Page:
Islamabad-Overall economic outlook shows an optimistic picture of the economic performance in the coming months, while the government expects that CPI inflation will show a declining trend in October and will remain in the range of 21- 22.5 percent as against 23.20 percent during the previous month.
The CPI inflation is declining, rupee has gained stability, current account balance is on improving trend, said the monthly Economic Update and Outlook October 2022 released by the Ministry of Finance here on Sunday. These development indicate that economic activity will remain positive and persistent in coming months, said the report. The declining international commodity prices are expected to offset the inflation spikes that emerged due to domestic supply shocks. Nevertheless, it can be expected that YoY CPI inflation in the month of October will maintain its declining tendency observed in September. It is expected that CPI inflation will remain in the range of 21- 22.5 percent.
The balance of trade in goods and services improved in September 2022. The outlook for October revealed that the trade balance will improve in the coming months on account of import contraction due to a deceleration in domestic economic activities and aggregate demand. However, exports scenario may improve due to revival of infrastructure in flood areas of the country. Remittances are expected to revert back to around the level of $2.7 billion. Therefore, in the baseline scenario, the current account balance is expected to move to equilibrium or even a slight surplus. Moderating inflation also contributes to exchange rate stability, which in the benign case may generate a virtuous inflation-exchange rate cycle. Further, the exchange rate stability requires sound economic fundamentals. Besides inflation, also a manageable current account deficit and guaranteed financing of this deficit by healthy financial inflows are required.
In the baseline short to medium run, helped by sound domestic fiscal and monetary policies, the current account deficit is expected to reduce. A major risk factor, though, relates to the necessary imports to absorb the devastating consequences of the floods. However, downward revision of Pakistan’s main trading partners’ outlook may have a downside risk for exports in coming months. For fiscal sector, catastrophic flood require rehabilitation and massive expenditures which will pose significant challenge for fiscal consolidation. On the other hand, growth prospects have weakened, along with contained economic activities and low demand will impact on resource mobilisation. Thus, FY2023 is moving with challenges, seeking balance policy mix for stabilisation. Further, there is need to enhance the productive capacity and productivity in each sector to substitute imports by domestic production and provide more supply capacity to the foreign markets.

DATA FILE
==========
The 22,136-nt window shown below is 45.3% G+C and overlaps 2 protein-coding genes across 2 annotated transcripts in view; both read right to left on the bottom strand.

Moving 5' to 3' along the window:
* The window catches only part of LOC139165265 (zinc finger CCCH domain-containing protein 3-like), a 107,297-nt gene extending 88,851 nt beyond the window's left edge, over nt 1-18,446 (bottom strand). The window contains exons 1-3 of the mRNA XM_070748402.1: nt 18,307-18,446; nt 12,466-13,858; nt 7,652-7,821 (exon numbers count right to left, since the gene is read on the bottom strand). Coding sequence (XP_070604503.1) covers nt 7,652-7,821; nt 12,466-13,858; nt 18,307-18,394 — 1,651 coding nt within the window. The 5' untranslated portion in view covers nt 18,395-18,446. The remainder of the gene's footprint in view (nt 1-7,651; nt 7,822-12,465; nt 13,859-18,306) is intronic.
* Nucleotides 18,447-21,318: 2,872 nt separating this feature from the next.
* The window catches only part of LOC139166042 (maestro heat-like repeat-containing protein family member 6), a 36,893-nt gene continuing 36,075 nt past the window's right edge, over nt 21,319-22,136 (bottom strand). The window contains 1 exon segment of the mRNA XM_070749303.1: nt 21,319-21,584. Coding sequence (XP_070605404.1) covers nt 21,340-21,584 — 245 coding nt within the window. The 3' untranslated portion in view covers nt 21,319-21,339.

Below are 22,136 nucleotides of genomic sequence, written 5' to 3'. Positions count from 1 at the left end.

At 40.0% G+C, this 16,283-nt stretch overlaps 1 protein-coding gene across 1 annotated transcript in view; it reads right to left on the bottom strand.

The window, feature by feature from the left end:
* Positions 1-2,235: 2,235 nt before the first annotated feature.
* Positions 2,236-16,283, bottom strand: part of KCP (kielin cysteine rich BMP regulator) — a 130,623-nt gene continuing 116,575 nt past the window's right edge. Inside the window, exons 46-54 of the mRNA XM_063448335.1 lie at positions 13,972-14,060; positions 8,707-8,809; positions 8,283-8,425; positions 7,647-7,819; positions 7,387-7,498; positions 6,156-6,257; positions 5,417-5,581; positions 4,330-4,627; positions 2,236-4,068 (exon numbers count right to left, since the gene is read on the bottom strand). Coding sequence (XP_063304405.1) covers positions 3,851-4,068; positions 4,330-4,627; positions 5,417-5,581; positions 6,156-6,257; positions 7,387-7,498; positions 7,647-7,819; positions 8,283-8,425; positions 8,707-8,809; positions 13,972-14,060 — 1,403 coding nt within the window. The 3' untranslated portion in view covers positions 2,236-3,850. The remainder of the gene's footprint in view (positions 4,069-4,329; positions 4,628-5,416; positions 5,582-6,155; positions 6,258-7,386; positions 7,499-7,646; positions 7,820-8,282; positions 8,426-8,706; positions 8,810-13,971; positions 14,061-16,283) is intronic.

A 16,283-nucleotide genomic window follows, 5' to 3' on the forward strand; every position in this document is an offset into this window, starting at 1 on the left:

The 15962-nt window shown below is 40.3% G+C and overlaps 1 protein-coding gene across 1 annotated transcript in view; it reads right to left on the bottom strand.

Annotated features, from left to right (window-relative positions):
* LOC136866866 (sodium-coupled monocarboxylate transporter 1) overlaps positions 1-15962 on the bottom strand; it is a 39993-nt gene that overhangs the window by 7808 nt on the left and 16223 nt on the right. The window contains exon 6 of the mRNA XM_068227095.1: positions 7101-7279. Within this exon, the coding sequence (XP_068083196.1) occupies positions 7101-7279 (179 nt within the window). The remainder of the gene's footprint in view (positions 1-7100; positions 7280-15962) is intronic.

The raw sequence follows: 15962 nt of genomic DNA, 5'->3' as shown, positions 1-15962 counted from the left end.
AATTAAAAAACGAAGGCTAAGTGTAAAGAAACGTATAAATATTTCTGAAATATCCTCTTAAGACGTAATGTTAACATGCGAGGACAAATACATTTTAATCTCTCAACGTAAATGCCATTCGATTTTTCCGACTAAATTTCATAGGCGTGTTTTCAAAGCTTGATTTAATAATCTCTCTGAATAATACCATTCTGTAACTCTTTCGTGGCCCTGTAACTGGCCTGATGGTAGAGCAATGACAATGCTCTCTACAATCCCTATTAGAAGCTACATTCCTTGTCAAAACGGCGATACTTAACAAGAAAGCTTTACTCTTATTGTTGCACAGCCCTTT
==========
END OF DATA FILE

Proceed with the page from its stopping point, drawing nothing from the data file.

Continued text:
The fiscal deficit during July-August FY2023 has been recorded at 0.9 percent of GDP. In the first two months of the current fiscal year, net federal revenues grew by 12.3 percent. SBP has maintained the policy rate at 15.0 percent. During 1st July – 30 September, FY23 money supply (M2) shows growth of 1.5 percent. The Current Account posted a deficit of $2.2 billion for July-September FY2023. Preliminary estimates of important Kharif crops 2022 reported a decline in the production of sugarcane, rice, maize, and cotton due to floods.
The farm tractors production and its sales declined by 36.2 percent (7,991) and 30.3 percent (8,379), respectively in July-September FY2023. During July-September FY2023, the agriculture credit disbursement increased by 31.5 percent to Rs383.8 billion as compared to Rs291.9 billion during same period last year. During Kharif 2022 (Apr-Sep), urea and DAP off-take was 3,137 thousand tonnes (3.7 percent less than Kharif 2021) and 491 thousand tonnes (44.8 percent less than Kharif 2021). The performance of the industrial sector remained under pressure amid global headwinds and the floods. In Pakistan the stabilisation measures in the form of monetary and fiscal tightening, import compression strategies to correct the imbalances also suppressed the LSM by 0.4 percent during July-August FY2023 against the growth of 11.3 percent in the same period last year. However, on YoY basis, LSM inched up by 0.6 percent while by 3.9 percent on MoM basis.